I wanted to add a surface distance heuristic to use for the A.I. and maybe object placement. I generated a list of test cases using PICT, wrote a quick perl script to add curly brackets and commas into the output, which I then pasted into some code to use as input for a fairly simple API-type test with some error checking and logging. This script got attached to a dummy object in a scene cloned from the one I use for the main game. Working with the data structure I use for “cube space” requires the object I use for the cube itself, which defines how big the cube is and thus how big the array for storing the generated data needs to be and all the edges and faces wrap around to each other. Distance is measured as a line wrapped around the surface of this cube. Spanning multiple sides of the cube is a less-than-simple special case of this that I would expect to occur quite frequently.

Since we work in real space, and are not trying to generate things in a certain way with the edges, the shared edges idea is completely absent from distance computation. Instead, I created a new delegate table, using the same component operations I refactored from the edge wrapping code used in maze generation, only here the wrapping is more explicitly from side X to side Y instead of from one type of edge to another. I do this because it is possible for this function to have to completely wrap around to the other side of the cube, so transitions from any one face to any other face need to be taken into account. What's more, wrapping around to the other side can be done in four possible directions, of which I select the shortest one. Depending on the direction taken, the wrapping may occur in one of two different ways –  the same opposite face wrapped vertically will appear inverted relative to if it were wrapped horizontally. This occurs very subtly in the game and is by design to kind of throw the player off a little bit –  the maze appears to shift but it's exactly the same, just from a different perspective.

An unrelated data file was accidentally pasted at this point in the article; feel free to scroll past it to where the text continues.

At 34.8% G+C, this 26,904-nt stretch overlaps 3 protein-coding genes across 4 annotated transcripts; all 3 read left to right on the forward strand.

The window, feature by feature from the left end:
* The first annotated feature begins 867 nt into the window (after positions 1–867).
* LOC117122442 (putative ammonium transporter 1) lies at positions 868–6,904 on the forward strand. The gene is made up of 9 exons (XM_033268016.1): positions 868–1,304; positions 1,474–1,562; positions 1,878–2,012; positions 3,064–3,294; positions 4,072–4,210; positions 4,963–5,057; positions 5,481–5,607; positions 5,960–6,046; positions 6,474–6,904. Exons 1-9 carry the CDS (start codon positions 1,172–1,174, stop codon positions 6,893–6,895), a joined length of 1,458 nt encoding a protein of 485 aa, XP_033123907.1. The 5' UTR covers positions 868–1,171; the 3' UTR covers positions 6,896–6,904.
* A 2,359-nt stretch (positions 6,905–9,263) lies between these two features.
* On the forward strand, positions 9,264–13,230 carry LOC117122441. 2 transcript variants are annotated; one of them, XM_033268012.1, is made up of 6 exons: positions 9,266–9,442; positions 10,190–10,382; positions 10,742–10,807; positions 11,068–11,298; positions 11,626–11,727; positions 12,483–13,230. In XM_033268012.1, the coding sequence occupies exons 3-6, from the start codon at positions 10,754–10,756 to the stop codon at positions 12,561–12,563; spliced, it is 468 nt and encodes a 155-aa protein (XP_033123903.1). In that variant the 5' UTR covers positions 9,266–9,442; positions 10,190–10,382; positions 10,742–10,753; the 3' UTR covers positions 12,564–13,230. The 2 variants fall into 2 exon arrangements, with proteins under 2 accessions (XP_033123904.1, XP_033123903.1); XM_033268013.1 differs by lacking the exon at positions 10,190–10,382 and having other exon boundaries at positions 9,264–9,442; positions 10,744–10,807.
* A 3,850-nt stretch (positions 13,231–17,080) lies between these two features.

So the distance function uses this table, which effectively “rotates” the destination face, if we're finding distance across sides, so that the local coordinate system for that face, when viewed as a flat, unwrapped linear space, lines up with the source face, making a straightforward linear distance computation possible. If the distance span is only to an adjacent face, the above transformation is performed and the distance is computed –  pretty simple. If the distance span is over to the other side of the cube –  two faces –  the same thing is done four times –  one in each of the four possible directions, and the minimum of these is returned.

It took a while to wrap my head around this, but the resulting ~60 lines of code (37 of these are the delegate table) came out pretty elegant looking. There were a few test failures that I had to work through and debug. These were relatively easy thanks to the prefactoring I had done using the 15–line rule and SLAP.